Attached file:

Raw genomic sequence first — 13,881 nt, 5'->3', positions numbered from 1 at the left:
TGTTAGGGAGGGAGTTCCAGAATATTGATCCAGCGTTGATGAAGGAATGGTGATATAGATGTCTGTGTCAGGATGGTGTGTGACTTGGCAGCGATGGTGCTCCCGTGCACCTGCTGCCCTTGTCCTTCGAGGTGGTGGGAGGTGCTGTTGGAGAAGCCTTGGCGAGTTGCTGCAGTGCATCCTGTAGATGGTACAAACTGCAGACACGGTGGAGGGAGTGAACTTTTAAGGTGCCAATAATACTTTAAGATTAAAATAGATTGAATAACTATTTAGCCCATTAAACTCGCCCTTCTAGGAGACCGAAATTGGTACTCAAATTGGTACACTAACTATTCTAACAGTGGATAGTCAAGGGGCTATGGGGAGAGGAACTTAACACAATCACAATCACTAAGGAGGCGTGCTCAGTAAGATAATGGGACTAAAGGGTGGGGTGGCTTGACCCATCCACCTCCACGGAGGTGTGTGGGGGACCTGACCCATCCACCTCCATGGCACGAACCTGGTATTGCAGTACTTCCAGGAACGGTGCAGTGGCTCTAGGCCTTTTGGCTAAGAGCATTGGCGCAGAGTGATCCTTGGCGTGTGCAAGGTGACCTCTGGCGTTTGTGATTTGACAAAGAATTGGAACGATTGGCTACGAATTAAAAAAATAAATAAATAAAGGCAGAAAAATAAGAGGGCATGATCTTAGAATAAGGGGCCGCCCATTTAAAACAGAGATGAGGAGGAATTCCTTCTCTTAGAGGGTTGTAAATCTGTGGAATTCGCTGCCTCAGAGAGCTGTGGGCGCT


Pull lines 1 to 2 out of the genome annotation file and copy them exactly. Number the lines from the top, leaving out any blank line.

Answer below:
Raw genomic sequence first — 13,881 nt, 5'->3', positions numbered from 1 at the left:
TGTTAGGGAGGGAGTTCCAGAATATTGATCCAGCGTTGATGAAGGAATGGTGATATAGATGTCTGTGTCAGGATGGTGTGTGACTTGGCAGCGATGGTGCTCCCGTGCACCTGCTGCCCTTGTCCTTCGAGGTGGTGGGAGGTGCTGTTGGAGAAGCCTTGGCGAGTTGCTGCAGTGCATCCTGTAGATGGTACAAACTGCAGACACGGTGGAGGGAGTGAACTTTTAAGGTGCCAATAATACTTTAAGATTAAAATAGATTGAATAACTATTTAGCCCATTAAACTCGCCCTTCTAGGAGACCGAAATTGGTACTCAAATTGGTACACTAACTATTCTAACAGTGGATAGTCAAGGGGCTATGGGGAGAGGAACTTAACACAATCACAATCACTAAGGAGGCGTGCTCAGTAAGATAATGGGACTAAAGGGTGGGGTGGCTTGACCCATCCACCTCCACGGAGGTGTGTGGGGGACCTGACCCATCCACCTCCATGGCACGAACCTGGTATTGCAGTACTTCCAGGAACGGTGCAGTGGCTCTAGGCCTTTTGGCTAAGAGCATTGGCGCAGAGTGATCCTTGGCGTGTGCAAGGTGACCTCTGGCGTTTGTGATTTGACAAAGAATTGGAACGATTGGCTACGAATTAAAAAAATAAATAAATAAAGGCAGAAAAATAAGAGGGCATGATCTTAGAATAAGGGGCCGCCCATTTAAAACAGAGATGAGGAGGAATTCCTTCTCTTAGAGGGTTGTAAATCTGTGGAATTCGCTGCCTCAGAGAGCTGTGGGCGCT